System speeds package production
With the demand for increased throughput and disparate product runs, manufacturers are increasingly incorporating automated systems into their production lines.
With the demand for increased throughput and disparate product runs, manufacturers are increasingly incorporating automated systems into their production lines. With these systems in place, the manual printing, application, and verification of product labels has evolved into an automated process, relieving human operators of tedious and repetitive tasks. This also has led to demand for system integrators that know how to integrate mechanical, electrical, and electronic systems. When faced with building systems, integrators must understand the intricacies of labeling heads, conveyor mechanisms, PLC controllers, and vision-based label-verification systems.
One integrator, SuperUser Solutions (Bradford, PA, USA; www.su-solutions.com), specializes in developing integrated packaging, barcoding, wireless, and labeling systems. “By controlling the entire automation process from equipment design, database and machine programming, installation, and maintenance, to the management of label and ribbon systems,” says Andy Messineo, director of integration, “we can quickly diagnose and correct any problems whether they be equipment or programming related. This minimizes the customer’s downtime and keeps their operations running efficiently.”
At this year’s Pack Expo in October (Las Vegas, NV, USA), the company showed its latest system, an automatic top labeling system capable of printing, labeling, and verifying products at rates as high as 45 packages per minute. The SuperUser Solutions system is based around an Allen-Bradley Series 1200 programmable logic controller (PLC; see figure). The applicator is built by SuperUser’s equipment manufacturing division, LabelPack (www.labelpackequipment.com).
In the SuperUser Solutions system, boxes to be labeled move along a conveyor, and labels are applied to the center of each package. To do this, data regarding the contents of each label must first be printed and then stored in a smart G3 operator interface panel from Red Lion Controls (York, PA, USA; www.redlion.net) that is interfaced to the PLC, printer, and label-verification system via Ethernet.
As packages move along the conveyor, labels are simultaneously printed on a PAX 110R integrated printer from Zebra Technologies (Vernon Hills, IL, USA; www.zebra.com). After each label is printed, it is transferred to a tamper that can mechanically apply each label to the carton. Before this can occur, the PLC must wait for a trigger signal from an integrated photoelectric sensor from Banner Engineering (Minneapolis, MN, USA; www.bannerengineering.com) placed along the conveyor. When the photoelectric sensor detects a box, the tamping mechanism is lowered onto the box and the label applied. After the box has passed, the photoelectric sensor is reset, ready to be triggered again by the next box.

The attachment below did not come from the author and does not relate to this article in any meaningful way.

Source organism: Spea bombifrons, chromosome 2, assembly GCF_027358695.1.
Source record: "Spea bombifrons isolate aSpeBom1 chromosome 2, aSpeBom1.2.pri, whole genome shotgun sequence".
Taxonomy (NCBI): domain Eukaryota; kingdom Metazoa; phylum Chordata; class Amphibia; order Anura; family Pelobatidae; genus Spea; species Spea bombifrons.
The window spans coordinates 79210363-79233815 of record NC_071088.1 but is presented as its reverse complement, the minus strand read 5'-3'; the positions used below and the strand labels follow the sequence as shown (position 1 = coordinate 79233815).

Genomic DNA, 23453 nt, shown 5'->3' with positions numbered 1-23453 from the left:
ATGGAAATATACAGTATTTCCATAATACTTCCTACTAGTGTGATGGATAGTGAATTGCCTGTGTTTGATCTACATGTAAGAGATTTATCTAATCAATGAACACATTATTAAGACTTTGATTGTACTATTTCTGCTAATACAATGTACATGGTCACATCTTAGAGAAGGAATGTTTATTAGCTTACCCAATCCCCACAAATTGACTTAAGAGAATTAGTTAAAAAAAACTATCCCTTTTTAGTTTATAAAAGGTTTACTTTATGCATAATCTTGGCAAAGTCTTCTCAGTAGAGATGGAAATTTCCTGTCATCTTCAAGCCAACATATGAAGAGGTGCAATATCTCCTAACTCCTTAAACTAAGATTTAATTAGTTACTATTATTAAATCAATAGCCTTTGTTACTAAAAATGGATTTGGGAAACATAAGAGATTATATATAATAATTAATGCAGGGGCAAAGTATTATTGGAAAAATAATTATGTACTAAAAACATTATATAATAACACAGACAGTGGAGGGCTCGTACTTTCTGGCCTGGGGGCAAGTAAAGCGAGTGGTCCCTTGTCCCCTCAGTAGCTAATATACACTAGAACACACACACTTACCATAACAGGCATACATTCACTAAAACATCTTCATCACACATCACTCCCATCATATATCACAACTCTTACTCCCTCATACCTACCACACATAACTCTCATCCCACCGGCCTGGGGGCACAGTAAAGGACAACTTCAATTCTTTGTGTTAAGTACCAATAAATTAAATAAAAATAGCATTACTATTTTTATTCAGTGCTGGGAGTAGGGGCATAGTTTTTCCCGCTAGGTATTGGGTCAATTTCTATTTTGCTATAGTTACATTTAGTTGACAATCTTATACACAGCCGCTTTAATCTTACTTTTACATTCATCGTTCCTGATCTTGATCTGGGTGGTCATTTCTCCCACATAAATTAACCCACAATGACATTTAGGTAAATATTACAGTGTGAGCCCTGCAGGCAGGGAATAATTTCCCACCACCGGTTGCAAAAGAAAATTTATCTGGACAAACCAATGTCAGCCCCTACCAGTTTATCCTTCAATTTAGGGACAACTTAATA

After each box has been labeled, the barcodes containing information regarding the date, time of packaging, and ingredients of each package must be verified. A photoelectric sensor is used to trigger a P4 Omni PresencePlus sensor from Banner Engineering. After each label is read, the barcode information is displayed on the G3 operator interface. This information can be tied to a reject mechanism or an alarm to alert the operator of misread codes.
“To implement a system based on the G3 interface,” says Messineo, “Red Lion’s PC-based Crimson software must be used.” This graphical-user interface software can be configured on a host PC and at runtime transferred to the host G3 HMI over USB, Ethernet, or manually using flash memory. “For simple applications,” says Messineo, “the software allows you to add, edit, and delete modules such as PLCs, motor drivers, photoelectric sensors, and barcode readers and map data collected from them to other external devices on the network.”
“To configure the PresencePLUS sensor for this application, it is interfaced to a PC running PresencePLUS PC software,” says Messineo. “Then system settings, the barcode inspection, and the communication interface must be set before the sensor is interfaced to the Red Lion HMI.” After configuring the sensor to operate over Ethernet, the Banner vision sensor can automatically transfer discrete I/O and inspection pass/fail information over Ethernet. In this case, however, it was necessary to transfer vision tool results to the Red Lion HMI. “Because of this, a communication tool, available as part of the PresencePLUS software, was used to export measured barcode information to the HMI over an Ethernet interface,” Messineo says. “It allows you to adjust printer and applicator parameters remotely over any Internet connection.”